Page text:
openSUSE contains many independent software projects that have an "upstream" - for example the GNOME desktop in openSUSE is developed mainly by the upstream GNOME community, and the openSUSE developers add integration to make a distribution polished and easy to use. Integration consists of packaging, testing, bugfixing and some extra customization and development. Also the openSUSE developers talk with the GNOME developers about their needs and problems.
It's good practice to push everything upstream and then the upstream community might just accept the change, ask for changes, or even reject it.
Similarly, for SUSE Linux Enterprise openSUSE is an upstream development - and the openSUSE community with its release team can decide what to do with changes or requests coming from downstream (SUSE Linux Enterprise).
Also, SUSE as a company, has developers working in upstream projects like GNOME or the Linux kernel as well as in the upstream openSUSE and for sure on SUSE Linux Enterprise.
There are different ways to integrate: Some of that work will be done downstream first and then pushed upstream - and others will be done upstream with the intent to have it downstream later.
openSUSE 12.1 saw for example the integration of snapper - a snapshoting tool for BtrFS where development was driven by SUSE Linux Enterprise needs with the goal to have it in SUSE Linux Enterprise 11 Service Pack 2. It was stable, integrated without problems into openSUSE Factory and thus was added in time for openSUSE 12.1.
Note that SUSE Linux Enterprise as a distribution selects packages from openSUSE, adds some of its own, especially own branding packages, might have some different policies (e.g. how to partition or regarding security) and a different installation work flow. Before a release is done, the distribution need to run on all supported architectures - currently x86, x86-64, System z, Power, Itanium -, gets tested extensively which makes bugfixes necessary and gets certified by ISVs and IHVs and passes certifications like LSB or for IPv6 compliance. This testing leads to fixes that then go back to the upstreams - to the openSUSE distribution and the upstream open source projects.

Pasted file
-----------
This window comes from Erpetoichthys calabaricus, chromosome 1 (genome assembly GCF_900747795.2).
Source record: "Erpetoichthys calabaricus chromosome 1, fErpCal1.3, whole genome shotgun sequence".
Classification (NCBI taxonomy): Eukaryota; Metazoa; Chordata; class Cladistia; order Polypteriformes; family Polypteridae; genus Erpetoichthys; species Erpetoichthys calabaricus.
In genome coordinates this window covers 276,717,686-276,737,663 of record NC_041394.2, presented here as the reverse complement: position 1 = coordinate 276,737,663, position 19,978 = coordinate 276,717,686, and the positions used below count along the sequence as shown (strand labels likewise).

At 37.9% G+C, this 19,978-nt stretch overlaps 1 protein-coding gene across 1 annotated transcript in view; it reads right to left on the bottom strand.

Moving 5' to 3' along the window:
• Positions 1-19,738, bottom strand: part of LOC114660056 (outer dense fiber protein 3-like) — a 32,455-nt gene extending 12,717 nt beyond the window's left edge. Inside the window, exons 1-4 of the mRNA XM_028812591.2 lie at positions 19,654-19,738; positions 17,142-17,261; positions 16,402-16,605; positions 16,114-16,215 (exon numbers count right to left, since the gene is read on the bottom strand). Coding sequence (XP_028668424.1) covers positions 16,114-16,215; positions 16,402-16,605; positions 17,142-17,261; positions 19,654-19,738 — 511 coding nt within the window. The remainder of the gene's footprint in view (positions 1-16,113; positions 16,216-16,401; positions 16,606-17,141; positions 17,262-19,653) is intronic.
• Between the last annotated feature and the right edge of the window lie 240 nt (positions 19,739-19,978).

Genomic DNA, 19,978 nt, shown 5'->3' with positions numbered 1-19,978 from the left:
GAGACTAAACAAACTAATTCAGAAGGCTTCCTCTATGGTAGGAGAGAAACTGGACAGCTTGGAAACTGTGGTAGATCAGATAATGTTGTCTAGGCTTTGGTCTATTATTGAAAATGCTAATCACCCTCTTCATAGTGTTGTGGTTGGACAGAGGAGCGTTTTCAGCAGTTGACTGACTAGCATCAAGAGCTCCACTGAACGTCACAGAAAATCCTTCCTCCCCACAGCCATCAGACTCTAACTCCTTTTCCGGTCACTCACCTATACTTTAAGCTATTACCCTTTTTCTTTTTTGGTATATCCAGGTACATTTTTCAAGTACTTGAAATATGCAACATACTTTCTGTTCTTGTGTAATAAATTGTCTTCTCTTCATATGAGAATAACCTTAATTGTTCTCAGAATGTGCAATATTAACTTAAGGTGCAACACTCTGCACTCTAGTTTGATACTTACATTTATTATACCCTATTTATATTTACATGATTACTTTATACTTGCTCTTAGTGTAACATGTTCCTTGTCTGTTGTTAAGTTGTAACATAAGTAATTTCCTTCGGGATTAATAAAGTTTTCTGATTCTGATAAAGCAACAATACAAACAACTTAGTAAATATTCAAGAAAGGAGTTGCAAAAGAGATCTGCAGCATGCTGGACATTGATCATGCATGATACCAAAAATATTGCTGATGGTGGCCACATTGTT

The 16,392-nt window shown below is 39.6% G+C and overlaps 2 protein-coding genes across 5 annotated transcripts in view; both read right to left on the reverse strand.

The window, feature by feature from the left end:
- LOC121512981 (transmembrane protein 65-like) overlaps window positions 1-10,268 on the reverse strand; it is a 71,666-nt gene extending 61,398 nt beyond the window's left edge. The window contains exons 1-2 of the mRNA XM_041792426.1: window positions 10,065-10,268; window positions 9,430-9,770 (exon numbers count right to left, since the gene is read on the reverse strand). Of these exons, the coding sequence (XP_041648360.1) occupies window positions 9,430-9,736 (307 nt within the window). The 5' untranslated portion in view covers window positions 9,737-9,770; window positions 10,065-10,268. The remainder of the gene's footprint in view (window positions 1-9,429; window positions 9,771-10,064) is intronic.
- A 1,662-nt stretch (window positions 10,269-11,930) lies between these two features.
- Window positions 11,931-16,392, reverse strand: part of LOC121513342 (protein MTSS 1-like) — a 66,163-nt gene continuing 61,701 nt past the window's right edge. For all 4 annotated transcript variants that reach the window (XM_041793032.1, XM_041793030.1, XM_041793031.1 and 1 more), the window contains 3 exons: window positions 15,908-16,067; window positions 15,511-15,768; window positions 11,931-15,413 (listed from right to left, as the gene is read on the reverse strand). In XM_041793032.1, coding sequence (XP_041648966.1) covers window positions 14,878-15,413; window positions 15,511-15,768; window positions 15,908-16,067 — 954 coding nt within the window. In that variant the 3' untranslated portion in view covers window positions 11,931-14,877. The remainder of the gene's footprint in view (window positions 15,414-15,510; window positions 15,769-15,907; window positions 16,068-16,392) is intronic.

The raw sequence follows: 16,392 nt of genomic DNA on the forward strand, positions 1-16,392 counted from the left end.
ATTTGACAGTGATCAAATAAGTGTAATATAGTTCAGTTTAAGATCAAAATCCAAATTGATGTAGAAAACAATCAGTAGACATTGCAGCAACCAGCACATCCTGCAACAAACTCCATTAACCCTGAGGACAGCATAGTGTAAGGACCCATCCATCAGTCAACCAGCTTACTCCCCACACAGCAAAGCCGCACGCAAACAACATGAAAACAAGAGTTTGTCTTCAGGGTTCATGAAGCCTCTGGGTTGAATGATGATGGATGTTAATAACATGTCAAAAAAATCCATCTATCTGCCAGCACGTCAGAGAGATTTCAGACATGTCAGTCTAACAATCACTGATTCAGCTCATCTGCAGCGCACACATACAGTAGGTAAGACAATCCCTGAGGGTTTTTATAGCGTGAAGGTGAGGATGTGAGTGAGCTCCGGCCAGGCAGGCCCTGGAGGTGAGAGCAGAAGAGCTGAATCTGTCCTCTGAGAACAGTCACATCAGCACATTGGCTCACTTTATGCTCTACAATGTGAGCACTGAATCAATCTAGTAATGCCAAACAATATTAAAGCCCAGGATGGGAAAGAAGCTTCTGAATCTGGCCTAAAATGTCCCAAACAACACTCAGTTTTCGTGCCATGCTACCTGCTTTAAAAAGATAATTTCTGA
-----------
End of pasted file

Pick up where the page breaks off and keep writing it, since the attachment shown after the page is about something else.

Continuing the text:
A recent example: The testing for SLE 11 SP2 on Linux 3.0 resulted in a number of fixes. These went in the upstream kernel and thus became via upstream part of the Linux kernel that openSUSE uses. Many of these patches were also added directly to the openSUSE kernel.
So, SUSE Linux Enterprise is working in many ways similar with upstream as the openSUSE GNOME team with the upstream GNOME project: both take packages from upstream, add own branding, have refined polices from upstream, send patches etc.
What hasn't been done loudly in the past is raising voice - the SUSE Linux Enterprise developers and product managers raising their voice on what they need for their product and therefore would like to have from openSUSE and discuss how this can be done best. I expect to see more of this engagement of the openSUSE community by the SUSE Linux Enterprise stakeholder.